While the formal secularization of the church through the Supremacy should not be underrated as an event in itself, it must be placed in the context of social processes in a polity that was already secularized in substance. As far as the structure of the polity is concerned, we can now more clearly understand the social implications of the previously quoted remark of the king in Ferrers's case. The "body politic" of king and Parliament was indeed closely knit; and Henry had contributed materially to conjoining and knitting it even more closely together.

Instead of being used for educational purposes and poor relief, the church plunder had been appropriated by the king to himself, his servants, and his supporters; the community of robbery had created a community of interests that at the moment served the king's purposes well. Even more important, however, was the long-range effect of this astute method of "conjoining" the representative powers of the realm; for the newly created and enriched social stratum became the nucleus of the forces that, in the constitutional struggle of the seventeenth century, were the carriers of the Revolution and ultimately shifted the power of the polity toward the Parliament.

At the opening of the sixteenth century, thus, the English polity had achieved a high degree of secularized, world-immanent existence on the level of sentiments and institutions. In the reign of Henry VIII, under double pressure from the royal marital affairs and the continental Reformation, the process of closing and secularizing the existence of the polity suddenly moved to the level of consciousness.


The Unmysterious English National Character

When we speak of consciousness we do not mean a high degree of intellectual clarity. On the contrary, a style of political thought begins to form in which an unrivaled sense for the concrete in human and legal relations is combined with an almost pathological fear of facing issues on the level of principles. The style is specifically English; and since, by its parochial nature, it prevents a generally communicable expression of problems, it has become the greatest obstacle to an understanding of English politics for anybody who has not grown up on the island.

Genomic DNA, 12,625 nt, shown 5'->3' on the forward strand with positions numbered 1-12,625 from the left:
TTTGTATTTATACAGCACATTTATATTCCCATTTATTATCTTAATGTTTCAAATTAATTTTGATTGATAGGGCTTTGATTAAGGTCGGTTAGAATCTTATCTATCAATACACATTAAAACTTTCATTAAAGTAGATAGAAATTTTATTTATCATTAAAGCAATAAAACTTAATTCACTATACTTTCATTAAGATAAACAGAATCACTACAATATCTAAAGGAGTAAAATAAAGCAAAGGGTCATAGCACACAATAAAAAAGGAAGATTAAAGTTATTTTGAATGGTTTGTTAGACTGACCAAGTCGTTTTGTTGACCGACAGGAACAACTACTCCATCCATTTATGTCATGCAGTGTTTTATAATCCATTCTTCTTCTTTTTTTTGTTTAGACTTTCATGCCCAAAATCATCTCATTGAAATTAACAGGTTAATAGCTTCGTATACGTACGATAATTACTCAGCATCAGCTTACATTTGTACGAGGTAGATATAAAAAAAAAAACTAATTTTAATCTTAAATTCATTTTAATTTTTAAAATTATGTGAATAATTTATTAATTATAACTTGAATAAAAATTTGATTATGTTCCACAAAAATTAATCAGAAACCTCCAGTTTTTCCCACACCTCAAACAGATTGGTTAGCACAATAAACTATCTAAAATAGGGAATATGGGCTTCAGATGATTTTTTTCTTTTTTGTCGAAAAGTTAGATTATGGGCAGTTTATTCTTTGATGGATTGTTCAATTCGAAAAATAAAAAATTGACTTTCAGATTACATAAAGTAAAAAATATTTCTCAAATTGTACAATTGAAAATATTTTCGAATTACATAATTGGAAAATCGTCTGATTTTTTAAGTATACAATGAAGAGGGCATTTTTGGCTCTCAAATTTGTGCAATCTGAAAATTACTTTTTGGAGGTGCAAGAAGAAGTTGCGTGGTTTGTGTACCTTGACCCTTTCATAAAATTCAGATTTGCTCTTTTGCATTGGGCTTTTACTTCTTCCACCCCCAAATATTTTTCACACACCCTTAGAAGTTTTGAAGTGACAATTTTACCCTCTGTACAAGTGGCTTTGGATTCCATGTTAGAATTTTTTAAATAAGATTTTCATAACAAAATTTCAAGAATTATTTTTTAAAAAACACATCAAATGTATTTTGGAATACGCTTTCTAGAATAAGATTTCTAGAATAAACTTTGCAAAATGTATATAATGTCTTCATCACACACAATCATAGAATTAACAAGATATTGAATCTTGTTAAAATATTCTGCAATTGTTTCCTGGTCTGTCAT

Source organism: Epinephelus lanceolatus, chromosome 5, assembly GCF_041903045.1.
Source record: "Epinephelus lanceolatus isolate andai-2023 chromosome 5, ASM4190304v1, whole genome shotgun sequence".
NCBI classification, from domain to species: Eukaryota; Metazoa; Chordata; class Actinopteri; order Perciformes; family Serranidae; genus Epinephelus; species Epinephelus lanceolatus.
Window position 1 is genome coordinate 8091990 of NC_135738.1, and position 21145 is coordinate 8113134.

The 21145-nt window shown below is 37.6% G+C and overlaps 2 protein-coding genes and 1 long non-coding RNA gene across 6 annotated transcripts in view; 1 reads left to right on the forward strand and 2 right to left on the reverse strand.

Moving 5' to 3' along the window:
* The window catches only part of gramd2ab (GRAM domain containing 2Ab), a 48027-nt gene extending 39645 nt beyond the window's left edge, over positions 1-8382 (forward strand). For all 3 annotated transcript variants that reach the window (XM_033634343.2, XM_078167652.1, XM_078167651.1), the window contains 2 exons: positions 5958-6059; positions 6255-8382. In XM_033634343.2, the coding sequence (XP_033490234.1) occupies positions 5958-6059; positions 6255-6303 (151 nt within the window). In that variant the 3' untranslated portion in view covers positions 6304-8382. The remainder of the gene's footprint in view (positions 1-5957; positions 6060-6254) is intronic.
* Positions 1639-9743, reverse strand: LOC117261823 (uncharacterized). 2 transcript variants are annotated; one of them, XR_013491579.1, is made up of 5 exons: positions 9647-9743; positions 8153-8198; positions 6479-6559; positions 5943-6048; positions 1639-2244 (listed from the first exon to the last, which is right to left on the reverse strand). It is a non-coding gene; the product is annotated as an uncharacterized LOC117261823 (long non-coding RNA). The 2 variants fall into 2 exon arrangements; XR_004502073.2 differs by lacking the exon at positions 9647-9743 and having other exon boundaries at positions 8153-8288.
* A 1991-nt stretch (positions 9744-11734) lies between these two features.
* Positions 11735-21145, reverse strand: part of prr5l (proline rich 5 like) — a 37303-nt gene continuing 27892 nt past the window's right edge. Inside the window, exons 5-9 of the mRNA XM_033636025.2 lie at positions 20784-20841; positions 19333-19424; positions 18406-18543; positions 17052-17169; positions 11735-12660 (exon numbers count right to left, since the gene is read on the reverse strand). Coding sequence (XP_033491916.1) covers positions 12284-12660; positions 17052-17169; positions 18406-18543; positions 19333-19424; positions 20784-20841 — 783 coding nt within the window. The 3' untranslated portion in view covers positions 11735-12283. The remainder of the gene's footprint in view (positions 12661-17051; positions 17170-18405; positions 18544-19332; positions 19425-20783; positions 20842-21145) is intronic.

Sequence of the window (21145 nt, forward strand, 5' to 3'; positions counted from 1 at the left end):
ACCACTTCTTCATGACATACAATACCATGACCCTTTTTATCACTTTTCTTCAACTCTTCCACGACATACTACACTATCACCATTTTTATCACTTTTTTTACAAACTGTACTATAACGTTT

Nevertheless, there is no sense in attributing this peculiar style to some mystery of the English "national character." It is the quite unmysterious result of the factors that historically contributed to its formation.

The geographically and civilizationally marginal situation of England on an island had produced this style, under both its positive and its negative aspects. The sheltered existence of the centralized polity had made possible the national style of treating political questions in the legal terms of statutes and decisions; and the same sheltered isolation had minimized English participation in the great European debate of the high Middle Ages so that a treatment of politics in terms of metaphysical principles had never been a national concern.

And, finally, we must take into account that England entered its period of continuous political debate precisely at the time when the antiphilosophism of humanists and reformers had ruined the standards of political theorizing.

When we look at the politically astute but intellectually muddled legislation of Henry VIII in matters of church and faith, and when we see the insouciance with which the king in Parliament defines the dogma of transubstantiation for his subjects, we may assume that the problems of the corpus mysticum, of the spiritual substance of the church, of sacerdotium and magisterium were beyond the intellectual grasp of the ruling group of England.

Isolated remarks show that individuals here and there were uneasily aware of the implications of Supremacy, but this occasional awareness found no representative expression. Even the great Hooker, at the end of the century, had not yet understood the connection between secularization and the destruction of spiritual freedom.

Unpropitious as the circumstances were, the continuity of English political thought begins under Henry VIII. In the present context we shall deal with the first great idea that was fully developed before the end of the century through Hooker, that is, the idea of the commonwealth. In the later part of Elizabeth's reign, the evolution of the commonwealth idea overlaps with the beginnings of the constitutional struggle between king and Parliament.



Religion and the Rise of Modernity, CW Vol 23
Ch 3, The English Commonwealth—Hooker
§1. The Beginnings of English Political Thought
pp 70-74.